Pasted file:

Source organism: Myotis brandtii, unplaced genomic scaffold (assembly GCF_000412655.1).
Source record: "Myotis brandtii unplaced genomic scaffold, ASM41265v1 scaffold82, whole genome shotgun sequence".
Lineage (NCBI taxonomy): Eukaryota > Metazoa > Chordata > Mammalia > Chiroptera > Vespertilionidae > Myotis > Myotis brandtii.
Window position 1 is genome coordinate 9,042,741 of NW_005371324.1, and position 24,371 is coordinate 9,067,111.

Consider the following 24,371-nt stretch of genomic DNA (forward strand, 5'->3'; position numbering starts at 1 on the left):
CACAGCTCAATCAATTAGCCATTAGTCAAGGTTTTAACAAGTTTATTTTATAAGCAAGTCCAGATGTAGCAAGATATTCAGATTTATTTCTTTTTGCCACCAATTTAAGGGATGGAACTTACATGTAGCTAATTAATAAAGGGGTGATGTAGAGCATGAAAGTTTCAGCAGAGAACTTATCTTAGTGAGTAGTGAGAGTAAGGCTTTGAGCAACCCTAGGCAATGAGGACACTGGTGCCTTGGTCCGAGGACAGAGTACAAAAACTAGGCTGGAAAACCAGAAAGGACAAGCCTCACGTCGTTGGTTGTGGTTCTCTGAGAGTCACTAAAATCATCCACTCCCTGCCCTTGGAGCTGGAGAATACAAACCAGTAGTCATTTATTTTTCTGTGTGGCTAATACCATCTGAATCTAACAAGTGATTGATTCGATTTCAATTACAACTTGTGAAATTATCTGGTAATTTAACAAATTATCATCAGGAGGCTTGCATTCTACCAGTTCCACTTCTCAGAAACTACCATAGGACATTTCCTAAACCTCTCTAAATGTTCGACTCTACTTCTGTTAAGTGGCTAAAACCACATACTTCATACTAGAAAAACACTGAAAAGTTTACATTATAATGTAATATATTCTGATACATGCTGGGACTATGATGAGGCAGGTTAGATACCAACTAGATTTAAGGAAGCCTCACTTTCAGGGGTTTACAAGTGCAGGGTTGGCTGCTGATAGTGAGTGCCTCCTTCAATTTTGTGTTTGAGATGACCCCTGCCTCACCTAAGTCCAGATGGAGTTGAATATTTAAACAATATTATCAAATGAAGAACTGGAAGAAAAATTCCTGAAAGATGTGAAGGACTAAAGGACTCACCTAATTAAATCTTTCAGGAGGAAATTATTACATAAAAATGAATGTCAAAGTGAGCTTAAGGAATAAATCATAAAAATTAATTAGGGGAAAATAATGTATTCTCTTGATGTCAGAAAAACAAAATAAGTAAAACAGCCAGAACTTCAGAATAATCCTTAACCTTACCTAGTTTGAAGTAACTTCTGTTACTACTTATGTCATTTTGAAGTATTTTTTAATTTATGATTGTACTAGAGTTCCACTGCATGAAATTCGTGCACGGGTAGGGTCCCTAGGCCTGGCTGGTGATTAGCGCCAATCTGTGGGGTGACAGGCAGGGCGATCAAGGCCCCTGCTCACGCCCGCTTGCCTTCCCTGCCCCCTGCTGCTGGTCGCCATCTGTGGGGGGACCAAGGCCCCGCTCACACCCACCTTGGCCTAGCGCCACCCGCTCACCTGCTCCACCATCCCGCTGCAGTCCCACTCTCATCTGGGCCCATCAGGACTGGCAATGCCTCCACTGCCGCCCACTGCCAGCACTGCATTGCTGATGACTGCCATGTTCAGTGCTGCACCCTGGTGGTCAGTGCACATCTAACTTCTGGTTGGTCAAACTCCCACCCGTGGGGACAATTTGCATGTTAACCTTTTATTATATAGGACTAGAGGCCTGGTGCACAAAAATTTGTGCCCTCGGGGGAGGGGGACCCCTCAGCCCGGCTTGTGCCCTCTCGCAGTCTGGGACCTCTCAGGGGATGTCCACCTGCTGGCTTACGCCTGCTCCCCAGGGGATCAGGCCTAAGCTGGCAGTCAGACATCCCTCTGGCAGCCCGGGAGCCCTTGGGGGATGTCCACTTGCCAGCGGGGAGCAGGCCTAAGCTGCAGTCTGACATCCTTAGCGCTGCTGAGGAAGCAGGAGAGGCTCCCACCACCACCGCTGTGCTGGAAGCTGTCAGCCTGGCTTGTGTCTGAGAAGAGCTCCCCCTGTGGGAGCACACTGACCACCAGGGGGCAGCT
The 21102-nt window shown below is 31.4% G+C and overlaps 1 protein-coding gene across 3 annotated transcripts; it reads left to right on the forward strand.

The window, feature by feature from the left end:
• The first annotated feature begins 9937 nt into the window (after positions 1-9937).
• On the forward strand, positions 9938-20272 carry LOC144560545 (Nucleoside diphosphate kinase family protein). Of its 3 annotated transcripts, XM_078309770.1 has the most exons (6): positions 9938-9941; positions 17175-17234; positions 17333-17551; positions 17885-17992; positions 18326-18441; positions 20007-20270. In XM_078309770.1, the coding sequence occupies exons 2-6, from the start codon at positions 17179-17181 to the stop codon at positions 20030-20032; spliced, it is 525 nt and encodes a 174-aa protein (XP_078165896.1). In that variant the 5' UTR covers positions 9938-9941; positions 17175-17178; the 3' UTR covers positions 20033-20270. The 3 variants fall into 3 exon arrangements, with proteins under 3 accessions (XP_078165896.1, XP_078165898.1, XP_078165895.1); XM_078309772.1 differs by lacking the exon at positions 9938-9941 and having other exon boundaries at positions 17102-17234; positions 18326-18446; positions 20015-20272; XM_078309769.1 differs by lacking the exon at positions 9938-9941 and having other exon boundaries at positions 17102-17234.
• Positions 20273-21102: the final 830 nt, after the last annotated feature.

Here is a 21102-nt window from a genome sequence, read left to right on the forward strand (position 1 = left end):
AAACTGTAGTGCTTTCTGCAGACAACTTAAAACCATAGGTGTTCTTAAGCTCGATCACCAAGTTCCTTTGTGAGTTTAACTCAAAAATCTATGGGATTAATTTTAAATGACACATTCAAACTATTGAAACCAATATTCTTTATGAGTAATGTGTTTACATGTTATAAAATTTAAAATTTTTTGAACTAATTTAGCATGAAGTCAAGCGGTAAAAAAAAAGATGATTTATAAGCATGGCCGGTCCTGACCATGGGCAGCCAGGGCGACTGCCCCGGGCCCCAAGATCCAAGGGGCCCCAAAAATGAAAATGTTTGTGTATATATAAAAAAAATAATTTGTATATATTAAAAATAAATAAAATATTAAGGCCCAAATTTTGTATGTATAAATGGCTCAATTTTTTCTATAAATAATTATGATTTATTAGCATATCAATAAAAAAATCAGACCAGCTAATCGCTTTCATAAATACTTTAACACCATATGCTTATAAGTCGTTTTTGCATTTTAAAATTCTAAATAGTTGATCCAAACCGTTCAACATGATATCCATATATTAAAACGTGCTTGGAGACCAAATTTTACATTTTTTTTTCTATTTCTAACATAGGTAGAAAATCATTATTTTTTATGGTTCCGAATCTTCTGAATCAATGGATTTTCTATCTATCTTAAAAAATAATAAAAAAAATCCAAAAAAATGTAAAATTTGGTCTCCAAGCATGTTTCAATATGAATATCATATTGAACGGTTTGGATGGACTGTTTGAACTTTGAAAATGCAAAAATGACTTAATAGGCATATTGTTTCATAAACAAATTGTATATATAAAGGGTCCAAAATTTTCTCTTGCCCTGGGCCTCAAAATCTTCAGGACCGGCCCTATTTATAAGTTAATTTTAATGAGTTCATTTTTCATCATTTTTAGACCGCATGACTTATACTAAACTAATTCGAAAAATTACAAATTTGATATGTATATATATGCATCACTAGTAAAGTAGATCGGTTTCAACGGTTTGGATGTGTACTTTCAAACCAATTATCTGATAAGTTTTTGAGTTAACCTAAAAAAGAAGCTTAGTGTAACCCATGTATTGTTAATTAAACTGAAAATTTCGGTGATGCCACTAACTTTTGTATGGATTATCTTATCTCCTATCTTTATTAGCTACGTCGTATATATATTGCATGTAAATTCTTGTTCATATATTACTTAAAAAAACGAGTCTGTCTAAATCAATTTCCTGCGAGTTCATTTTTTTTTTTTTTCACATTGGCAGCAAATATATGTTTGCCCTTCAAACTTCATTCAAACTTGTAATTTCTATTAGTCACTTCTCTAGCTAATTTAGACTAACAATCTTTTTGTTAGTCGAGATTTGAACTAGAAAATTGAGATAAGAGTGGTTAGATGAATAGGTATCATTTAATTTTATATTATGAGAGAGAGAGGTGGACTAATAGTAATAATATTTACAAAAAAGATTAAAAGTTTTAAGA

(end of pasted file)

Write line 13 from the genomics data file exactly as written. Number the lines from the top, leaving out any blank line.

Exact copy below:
AAACTGTAGTGCTTTCTGCAGACAACTTAAAACCATAGGTGTTCTTAAGCTCGATCACCAAGTTCCTTTGTGAGTTTAACTCAAAAATCTATGGGATTAATTTTAAATGACACATTCAAACTATTGAAACCAATATTCTTTATGAGTAATGTGTTTACATGTTATAAAATTTAAAATTTTTTGAACTAATTTAGCATGAAGTCAAGCGGTAAAAAAAAAGATGATTTATAAGCATGGCCGGTCCTGACCATGGGCAGCCAGGGCGACTGCCCCGGGCCCCAAGATCCAAGGGGCCCCAAAAATGAAAATGTTTGTGTATATATAAAAAAAATAATTTGTATATATTAAAAATAAATAAAATATTAAGGCCCAAATTTTGTATGTATAAATGGCTCAATTTTTTCTATAAATAATTATGATTTATTAGCATATCAATAAAAAAATCAGACCAGCTAATCGCTTTCATAAATACTTTAACACCATATGCTTATAAGTCGTTTTTGCATTTTAAAATTCTAAATAGTTGATCCAAACCGTTCAACATGATATCCATATATTAAAACGTGCTTGGAGACCAAATTTTACATTTTTTTTTCTATTTCTAACATAGGTAGAAAATCATTATTTTTTATGGTTCCGAATCTTCTGAATCAATGGATTTTCTATCTATCTTAAAAAATAATAAAAAAAATCCAAAAAAATGTAAAATTTGGTCTCCAAGCATGTTTCAATATGAATATCATATTGAACGGTTTGGATGGACTGTTTGAACTTTGAAAATGCAAAAATGACTTAATAGGCATATTGTTTCATAAACAAATTGTATATATAAAGGGTCCAAAATTTTCTCTTGCCCTGGGCCTCAAAATCTTCAGGACCGGCCCTATTTATAAGTTAATTTTAATGAGTTCATTTTTCATCATTTTTAGACCGCATGACTTATACTAAACTAATTCGAAAAATTACAAATTTGATATGTATATATATGCATCACTAGTAAAGTAGATCGGTTTCAACGGTTTGGATGTGTACTTTCAAACCAATTATCTGATAAGTTTTTGAGTTAACCTAAAAAAGAAGCTTAGTGTAACCCATGTATTGTTAATTAAACTGAAAATTTCGGTGATGCCACTAACTTTTGTATGGATTATCTTATCTCCTATCTTTATTAGCTACGTCGTATATATATTGCATGTAAATTCTTGTTCATATATTACTTAAAAAAACGAGTCTGTCTAAATCAATTTCCTGCGAGTTCATTTTTTTTTTTTTTCACATTGGCAGCAAATATATGTTTGCCCTTCAAACTTCATTCAAACTTGTAATTTCTATTAGTCACTTCTCTAGCTAATTTAGACTAACAATCTTTTTGTTAGTCGAGATTTGAACTAGAAAATTGAGATAAGAGTGGTTAGATGAATAGGTATCATTTAATTTTATATTATGAGAGAGAGAGGTGGACTAATAGTAATAATATTTACAAAAAAGATTAAAAGTTTTAAGA